27 Sep Desa named inaugural Melita F. Grunow Postdoctoral Fellow
Stem cells are a powerful tool to understand and treat cardiovascular disease, which is responsible for over 30 percent of all deaths worldwide.
Scientists are beginning to unlock their potential. Using human induced pluripotent stem cells (iPSC), we can generate highly functional cardiomyocytes (CM), the muscle cells responsible for the contraction of the heart. Armed with these cells, scientists hope to model heart disease, screen drugs, and develop personalized patient therapies.
However, the process of differentiating stem cells into mature cardiomyocytes is costly, labor-intensive, and highly variable.
And that’s where Danielle Desa comes in.
In September, Desa was awarded the inaugural Melita F. Grunow Postdoctoral Fellowship at the Morgridge Institute for Research — a new fellowship honoring Melita Grunow of Fontana, Wisconsin that funds early career scientists.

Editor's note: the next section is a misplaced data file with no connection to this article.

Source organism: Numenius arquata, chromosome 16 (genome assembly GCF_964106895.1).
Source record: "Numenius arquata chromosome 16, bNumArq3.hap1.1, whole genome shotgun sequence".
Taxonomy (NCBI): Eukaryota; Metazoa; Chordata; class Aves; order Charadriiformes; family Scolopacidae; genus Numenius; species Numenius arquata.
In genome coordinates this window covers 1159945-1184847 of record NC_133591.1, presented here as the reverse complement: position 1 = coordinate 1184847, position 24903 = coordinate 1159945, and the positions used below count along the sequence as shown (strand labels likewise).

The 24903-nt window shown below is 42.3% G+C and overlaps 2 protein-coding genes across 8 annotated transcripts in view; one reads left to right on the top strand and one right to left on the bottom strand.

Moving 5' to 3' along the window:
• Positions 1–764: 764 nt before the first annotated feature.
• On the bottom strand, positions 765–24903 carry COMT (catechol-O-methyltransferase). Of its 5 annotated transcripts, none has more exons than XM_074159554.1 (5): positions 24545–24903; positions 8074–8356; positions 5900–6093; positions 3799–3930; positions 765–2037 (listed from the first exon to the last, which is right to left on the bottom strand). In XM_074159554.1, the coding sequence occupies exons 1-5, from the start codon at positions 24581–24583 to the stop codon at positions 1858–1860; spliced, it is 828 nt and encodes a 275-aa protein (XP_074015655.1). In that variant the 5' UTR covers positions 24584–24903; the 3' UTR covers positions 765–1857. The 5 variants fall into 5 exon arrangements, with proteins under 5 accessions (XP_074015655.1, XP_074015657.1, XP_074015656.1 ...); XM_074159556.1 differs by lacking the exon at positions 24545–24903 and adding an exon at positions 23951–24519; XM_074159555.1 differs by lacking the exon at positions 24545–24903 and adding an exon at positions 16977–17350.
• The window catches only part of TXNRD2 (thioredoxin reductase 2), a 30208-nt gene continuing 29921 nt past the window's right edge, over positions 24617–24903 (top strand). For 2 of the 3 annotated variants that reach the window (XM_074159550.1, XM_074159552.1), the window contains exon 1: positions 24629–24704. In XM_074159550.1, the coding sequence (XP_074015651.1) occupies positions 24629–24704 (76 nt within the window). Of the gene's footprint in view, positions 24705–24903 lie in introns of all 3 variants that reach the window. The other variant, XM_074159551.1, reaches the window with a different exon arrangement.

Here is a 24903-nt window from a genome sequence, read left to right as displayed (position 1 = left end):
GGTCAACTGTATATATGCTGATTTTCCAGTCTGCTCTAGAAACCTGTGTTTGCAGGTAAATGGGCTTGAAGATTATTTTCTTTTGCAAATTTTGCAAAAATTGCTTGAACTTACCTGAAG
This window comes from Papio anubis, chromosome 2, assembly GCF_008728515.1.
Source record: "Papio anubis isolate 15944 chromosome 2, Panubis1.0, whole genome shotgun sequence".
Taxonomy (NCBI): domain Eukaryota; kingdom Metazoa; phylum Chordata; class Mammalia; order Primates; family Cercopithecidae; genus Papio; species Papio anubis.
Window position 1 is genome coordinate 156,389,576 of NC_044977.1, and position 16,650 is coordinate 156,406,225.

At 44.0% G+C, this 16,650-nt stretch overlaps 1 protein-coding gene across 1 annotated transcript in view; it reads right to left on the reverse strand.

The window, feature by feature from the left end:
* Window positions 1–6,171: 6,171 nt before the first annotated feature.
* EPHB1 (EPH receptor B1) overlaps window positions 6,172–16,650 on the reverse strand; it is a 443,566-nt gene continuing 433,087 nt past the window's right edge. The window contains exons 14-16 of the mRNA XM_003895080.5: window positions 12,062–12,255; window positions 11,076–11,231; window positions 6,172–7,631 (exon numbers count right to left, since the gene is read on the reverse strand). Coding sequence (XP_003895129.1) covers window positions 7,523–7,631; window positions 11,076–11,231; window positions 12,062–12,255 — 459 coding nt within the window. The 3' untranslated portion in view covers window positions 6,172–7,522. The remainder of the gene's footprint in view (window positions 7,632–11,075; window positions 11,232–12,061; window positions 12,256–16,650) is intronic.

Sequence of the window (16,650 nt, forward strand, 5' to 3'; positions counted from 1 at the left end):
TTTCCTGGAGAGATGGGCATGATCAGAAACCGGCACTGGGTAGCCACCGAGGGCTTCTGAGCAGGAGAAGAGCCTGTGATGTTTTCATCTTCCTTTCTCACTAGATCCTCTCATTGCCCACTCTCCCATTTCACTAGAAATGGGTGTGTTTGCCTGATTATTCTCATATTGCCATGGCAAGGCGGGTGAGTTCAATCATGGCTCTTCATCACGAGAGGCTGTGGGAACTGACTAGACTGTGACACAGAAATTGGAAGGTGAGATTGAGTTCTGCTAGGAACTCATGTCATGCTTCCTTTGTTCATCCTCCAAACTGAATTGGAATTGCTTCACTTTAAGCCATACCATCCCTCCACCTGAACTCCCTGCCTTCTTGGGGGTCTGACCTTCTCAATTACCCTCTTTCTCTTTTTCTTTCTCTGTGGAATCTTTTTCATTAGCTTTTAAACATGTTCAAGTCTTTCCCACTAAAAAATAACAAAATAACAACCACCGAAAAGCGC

Desa seeks to break new ground in optical imaging design and stem cell research. She is mentored and supported by Melissa Skala, the Carol Skornicka Chair in Biomedical Imaging at Morgridge, and William Murphy, the Harvey D. Spangler Professor and H.I. Romnes Faculty Fellow in the Department of Biomedical Engineering at UW-Madison.
Desa’s project builds on the momentum of the Skala Lab’s 2021 publication in the journal Nature Communications which describes a non-invasive imaging technique that can predict the efficiency of CM differentiation as a method of quality control.